Conclusion.

In these two verses any of the variations could render the original. Possibly is would be the best to follow the United Bible Societies’ choice based on the best manuscripts. But even then the translator has to decide how to interpret and translate that text!

The easiest might be to stick to that version one is used to, but is that the most responsible way to follow?

With great respect I lift my hat to every Bible translator who has to make these decisions! It is such a responsibility before God when handling his Word!

God bless,

Herman.

Comments at the bottom of this page or via e – mail to bibledifferences@gmail.com are very welcome.

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About Herman of bibledifferences.net

The reasons for the differences between older Bibles like the King James Version and newer Bibles like the New International Version have fascinated me ever since my studies in Theology at the University of Pretoria in the seventies. I have great respect for scribes through the ages as well as Bible translators, so there must be good reasons for the differences. With more than 5600 Greek manuscripts and more than 19000 manuscripts of ancient translations to our disposal, the original autographs of the New Testament can be established without doubt. I investigate the reasons behind the differences and publish the facts in a post on my blogs www.bibledifferences.net (Afrikaans: www.bybelverskille.wordpress.com) to enable my readers to judge for themselves. Personally I love to make an informed decision based of facts. That is why I endeavor to provide that same privilege to the readers of my blogs. Since 1973 I am married to my dear wife and greatest friend, Leah Page, founder director of Act-Up Support (www.actup.co.za) a prayer ministry for families struggling with drug-, occult- and other dependencies. We are blessed with two daughters and two sons, four grand sons and two grand daughters. God is alive and omnipotent! Glory to His Name! Herman Grobler.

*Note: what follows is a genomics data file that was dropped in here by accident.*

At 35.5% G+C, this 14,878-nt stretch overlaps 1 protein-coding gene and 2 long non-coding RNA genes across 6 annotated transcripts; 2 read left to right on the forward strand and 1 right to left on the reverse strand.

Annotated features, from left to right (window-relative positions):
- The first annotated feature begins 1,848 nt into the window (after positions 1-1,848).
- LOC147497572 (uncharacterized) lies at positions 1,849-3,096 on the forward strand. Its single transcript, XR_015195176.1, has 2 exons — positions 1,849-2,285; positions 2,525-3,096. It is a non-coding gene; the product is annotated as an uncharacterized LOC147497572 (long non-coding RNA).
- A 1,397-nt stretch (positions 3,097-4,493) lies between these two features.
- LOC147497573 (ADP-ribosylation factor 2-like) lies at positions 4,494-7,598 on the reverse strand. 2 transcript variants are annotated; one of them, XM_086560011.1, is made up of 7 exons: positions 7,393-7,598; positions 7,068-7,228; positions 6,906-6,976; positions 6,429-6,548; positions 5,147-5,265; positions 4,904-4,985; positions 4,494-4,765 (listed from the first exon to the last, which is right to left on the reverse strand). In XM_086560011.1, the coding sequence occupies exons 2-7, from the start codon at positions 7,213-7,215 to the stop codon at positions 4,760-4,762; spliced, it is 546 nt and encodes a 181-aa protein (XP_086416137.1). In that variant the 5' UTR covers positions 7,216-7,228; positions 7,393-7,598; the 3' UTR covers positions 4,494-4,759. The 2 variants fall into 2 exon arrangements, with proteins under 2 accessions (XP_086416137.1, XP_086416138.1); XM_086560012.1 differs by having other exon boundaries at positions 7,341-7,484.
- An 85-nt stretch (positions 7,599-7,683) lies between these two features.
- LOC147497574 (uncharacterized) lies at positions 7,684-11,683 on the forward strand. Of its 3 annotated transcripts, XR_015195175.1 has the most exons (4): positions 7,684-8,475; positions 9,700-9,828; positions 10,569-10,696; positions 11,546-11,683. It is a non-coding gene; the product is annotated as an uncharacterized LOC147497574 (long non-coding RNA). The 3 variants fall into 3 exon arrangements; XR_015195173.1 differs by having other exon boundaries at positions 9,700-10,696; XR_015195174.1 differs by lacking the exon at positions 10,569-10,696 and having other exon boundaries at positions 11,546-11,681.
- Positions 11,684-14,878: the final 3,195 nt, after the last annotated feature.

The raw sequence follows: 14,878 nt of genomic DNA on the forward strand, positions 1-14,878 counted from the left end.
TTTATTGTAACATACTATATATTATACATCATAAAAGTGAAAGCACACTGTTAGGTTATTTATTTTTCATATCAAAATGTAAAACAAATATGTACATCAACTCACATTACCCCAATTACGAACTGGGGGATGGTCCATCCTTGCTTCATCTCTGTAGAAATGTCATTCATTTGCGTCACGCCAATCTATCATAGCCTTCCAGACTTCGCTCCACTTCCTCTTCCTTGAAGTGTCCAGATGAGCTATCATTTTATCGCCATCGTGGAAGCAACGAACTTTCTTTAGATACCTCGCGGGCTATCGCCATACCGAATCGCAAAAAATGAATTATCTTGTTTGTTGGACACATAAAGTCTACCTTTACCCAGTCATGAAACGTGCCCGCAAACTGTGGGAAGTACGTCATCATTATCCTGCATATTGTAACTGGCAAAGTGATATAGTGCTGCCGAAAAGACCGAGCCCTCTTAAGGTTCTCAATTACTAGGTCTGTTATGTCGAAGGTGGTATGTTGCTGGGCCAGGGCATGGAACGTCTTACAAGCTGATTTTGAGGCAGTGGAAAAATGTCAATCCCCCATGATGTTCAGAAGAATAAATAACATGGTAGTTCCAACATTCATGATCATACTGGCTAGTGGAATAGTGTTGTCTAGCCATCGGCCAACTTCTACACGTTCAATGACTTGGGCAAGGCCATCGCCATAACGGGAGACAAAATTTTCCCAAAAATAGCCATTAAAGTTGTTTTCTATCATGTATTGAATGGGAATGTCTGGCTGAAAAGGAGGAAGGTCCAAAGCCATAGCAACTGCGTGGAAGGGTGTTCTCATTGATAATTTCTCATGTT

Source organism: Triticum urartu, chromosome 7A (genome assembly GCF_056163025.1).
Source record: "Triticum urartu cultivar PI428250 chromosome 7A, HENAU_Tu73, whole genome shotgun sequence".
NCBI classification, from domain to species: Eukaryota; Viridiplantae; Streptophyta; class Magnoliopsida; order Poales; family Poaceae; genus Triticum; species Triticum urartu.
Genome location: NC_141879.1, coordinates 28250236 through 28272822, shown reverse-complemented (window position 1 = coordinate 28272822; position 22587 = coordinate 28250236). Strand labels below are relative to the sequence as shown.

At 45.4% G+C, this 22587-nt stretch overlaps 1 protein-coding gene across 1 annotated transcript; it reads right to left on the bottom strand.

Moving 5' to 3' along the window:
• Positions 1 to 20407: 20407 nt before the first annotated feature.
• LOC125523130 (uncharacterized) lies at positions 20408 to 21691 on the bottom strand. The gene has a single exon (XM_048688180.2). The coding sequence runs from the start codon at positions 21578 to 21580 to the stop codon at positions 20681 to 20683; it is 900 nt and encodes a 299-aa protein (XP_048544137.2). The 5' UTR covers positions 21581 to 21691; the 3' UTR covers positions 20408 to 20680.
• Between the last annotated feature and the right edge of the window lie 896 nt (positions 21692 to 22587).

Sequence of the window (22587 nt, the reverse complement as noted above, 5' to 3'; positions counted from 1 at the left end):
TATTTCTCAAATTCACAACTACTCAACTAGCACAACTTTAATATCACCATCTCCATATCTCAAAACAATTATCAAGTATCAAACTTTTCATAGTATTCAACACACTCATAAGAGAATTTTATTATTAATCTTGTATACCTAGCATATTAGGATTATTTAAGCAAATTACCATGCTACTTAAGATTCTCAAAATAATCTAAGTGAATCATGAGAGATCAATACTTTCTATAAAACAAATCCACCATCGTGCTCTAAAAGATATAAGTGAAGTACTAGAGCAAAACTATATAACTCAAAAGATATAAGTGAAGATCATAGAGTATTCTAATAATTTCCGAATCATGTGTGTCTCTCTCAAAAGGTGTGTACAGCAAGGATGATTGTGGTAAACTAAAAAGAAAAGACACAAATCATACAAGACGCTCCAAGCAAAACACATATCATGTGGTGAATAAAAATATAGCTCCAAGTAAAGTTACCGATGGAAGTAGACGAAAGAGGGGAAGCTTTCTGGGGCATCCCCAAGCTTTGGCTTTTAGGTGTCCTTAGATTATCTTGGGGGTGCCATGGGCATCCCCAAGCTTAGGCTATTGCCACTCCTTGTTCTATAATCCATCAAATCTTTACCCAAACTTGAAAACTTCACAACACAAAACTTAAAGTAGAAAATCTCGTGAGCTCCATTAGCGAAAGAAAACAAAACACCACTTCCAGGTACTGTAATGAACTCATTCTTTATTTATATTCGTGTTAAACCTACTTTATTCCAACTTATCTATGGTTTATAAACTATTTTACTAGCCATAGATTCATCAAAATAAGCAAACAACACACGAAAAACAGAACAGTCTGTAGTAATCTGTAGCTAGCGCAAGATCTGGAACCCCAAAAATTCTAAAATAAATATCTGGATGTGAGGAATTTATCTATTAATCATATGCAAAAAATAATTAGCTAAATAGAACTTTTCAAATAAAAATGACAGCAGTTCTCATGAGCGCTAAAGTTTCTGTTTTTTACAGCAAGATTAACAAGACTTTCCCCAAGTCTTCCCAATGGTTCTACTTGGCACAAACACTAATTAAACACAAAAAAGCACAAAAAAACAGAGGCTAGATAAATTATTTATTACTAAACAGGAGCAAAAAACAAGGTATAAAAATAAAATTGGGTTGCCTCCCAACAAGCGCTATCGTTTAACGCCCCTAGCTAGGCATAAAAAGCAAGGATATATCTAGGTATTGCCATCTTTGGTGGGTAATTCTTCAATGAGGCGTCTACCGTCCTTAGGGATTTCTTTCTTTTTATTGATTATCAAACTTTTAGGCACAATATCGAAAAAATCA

This entry was posted in Causes for Variations, Inspiration of the Holy Spirit, KJV/NIV Controversy, Uncategorized. Bookmark the permalink.